Genetics and management of inherited cancer predisposition 2

Published on February 29, 2016   38 min

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Other Talks in the Series: Cancer Genetics

This is Joshua Schiffman, pediatric oncologist from the University of Utah. And I am speaking to you today about hereditary cancer syndromes, their genetics, and their clinical management. This is the second part of this discussion.
We'll now cover the topic of Li-fraumeni syndrome. Li-fraumeni syndrome is the early onset of bone and soft tissue sarcomas, brain tumors, adrenal cortical carcinoma, and many other cancers. In fact, these patients with Li-fraumeni syndrome have been described to have a risk for just about every type of cancer. Their overall lifetime risk is over 90% for women, and over 80% for men. The higher rate in women is often due to the breast cancer risk. Their first cancers often occur at a younger age, and they're likely to develop multiple cancers throughout their lifetime. This is a syndrome that affects both children and their parents. And it is due to a germline mutation in the TP53 gene. imagine, if you will for a moment, what it must be like for these families to know that they have a nearly 100% lifetime risk for cancer, many of those cancers occurring during childhood. This is the quintessential example of the sword of cancer hanging over patient's head. It is really a very important syndrome to study, because this is where we can make the biggest impact if we can understand more about how to manage these patients, these children, these families, at such high risk for cancer. The P53 gene has been known as the guardian of the genome.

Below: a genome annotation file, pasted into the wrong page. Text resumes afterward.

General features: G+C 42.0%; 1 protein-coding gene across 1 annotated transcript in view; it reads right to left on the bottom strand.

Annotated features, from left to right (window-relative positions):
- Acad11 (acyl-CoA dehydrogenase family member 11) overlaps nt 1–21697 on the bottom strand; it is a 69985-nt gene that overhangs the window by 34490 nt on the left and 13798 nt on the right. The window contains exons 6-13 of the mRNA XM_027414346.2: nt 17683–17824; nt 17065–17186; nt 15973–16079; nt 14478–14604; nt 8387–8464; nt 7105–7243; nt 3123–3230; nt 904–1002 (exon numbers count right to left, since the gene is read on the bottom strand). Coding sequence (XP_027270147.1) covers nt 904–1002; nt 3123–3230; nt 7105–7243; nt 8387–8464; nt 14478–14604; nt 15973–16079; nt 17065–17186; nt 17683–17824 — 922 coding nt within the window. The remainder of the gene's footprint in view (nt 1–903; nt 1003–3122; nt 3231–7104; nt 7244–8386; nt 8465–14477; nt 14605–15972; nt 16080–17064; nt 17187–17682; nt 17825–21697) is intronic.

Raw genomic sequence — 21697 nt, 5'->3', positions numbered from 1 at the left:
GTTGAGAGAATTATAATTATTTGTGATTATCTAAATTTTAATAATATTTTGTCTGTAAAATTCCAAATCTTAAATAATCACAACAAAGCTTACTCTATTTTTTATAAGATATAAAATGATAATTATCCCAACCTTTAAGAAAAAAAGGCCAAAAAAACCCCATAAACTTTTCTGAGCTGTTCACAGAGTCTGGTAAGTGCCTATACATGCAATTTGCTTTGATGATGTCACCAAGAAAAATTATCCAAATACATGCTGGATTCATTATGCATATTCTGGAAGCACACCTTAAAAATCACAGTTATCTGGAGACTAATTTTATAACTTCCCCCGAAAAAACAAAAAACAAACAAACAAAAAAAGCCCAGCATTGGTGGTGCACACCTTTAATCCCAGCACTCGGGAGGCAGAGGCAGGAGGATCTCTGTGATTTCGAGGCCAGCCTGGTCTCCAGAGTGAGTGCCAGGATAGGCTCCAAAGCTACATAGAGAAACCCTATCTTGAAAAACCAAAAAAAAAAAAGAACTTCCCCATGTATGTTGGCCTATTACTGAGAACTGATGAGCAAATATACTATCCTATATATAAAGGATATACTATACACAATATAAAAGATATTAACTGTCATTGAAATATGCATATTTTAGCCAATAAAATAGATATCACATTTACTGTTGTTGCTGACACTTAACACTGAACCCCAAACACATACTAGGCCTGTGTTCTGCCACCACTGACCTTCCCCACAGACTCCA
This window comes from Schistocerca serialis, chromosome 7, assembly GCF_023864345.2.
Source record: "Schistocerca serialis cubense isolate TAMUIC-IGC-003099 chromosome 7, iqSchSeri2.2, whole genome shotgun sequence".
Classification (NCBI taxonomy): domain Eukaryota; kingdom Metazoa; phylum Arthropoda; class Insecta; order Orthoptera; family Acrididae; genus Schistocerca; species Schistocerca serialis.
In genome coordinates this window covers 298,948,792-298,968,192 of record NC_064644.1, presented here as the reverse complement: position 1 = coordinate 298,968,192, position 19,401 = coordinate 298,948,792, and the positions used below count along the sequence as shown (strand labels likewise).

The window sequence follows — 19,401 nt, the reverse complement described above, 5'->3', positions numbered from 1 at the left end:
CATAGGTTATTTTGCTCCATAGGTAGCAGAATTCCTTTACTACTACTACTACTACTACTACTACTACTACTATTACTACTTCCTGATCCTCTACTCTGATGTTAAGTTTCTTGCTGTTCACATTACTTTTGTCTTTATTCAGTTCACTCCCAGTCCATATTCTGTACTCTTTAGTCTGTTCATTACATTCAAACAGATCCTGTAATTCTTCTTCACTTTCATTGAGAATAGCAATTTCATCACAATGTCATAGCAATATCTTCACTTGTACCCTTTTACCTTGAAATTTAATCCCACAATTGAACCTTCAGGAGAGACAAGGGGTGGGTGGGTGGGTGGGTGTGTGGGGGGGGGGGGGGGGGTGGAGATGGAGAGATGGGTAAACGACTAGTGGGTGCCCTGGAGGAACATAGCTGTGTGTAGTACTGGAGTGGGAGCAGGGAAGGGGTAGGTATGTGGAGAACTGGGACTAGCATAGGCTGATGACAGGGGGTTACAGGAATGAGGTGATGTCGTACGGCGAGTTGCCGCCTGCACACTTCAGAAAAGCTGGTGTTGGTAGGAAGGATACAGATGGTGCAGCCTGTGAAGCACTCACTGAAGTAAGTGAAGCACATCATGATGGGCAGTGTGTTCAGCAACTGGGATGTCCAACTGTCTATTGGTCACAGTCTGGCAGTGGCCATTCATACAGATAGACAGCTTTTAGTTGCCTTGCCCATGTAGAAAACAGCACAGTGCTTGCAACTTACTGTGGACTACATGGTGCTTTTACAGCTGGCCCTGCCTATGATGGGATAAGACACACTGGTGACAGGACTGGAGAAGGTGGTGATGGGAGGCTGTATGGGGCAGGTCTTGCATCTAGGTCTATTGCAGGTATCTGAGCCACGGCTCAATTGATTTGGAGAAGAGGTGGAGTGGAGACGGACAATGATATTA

Genetics and management of inherited cancer predisposition 2

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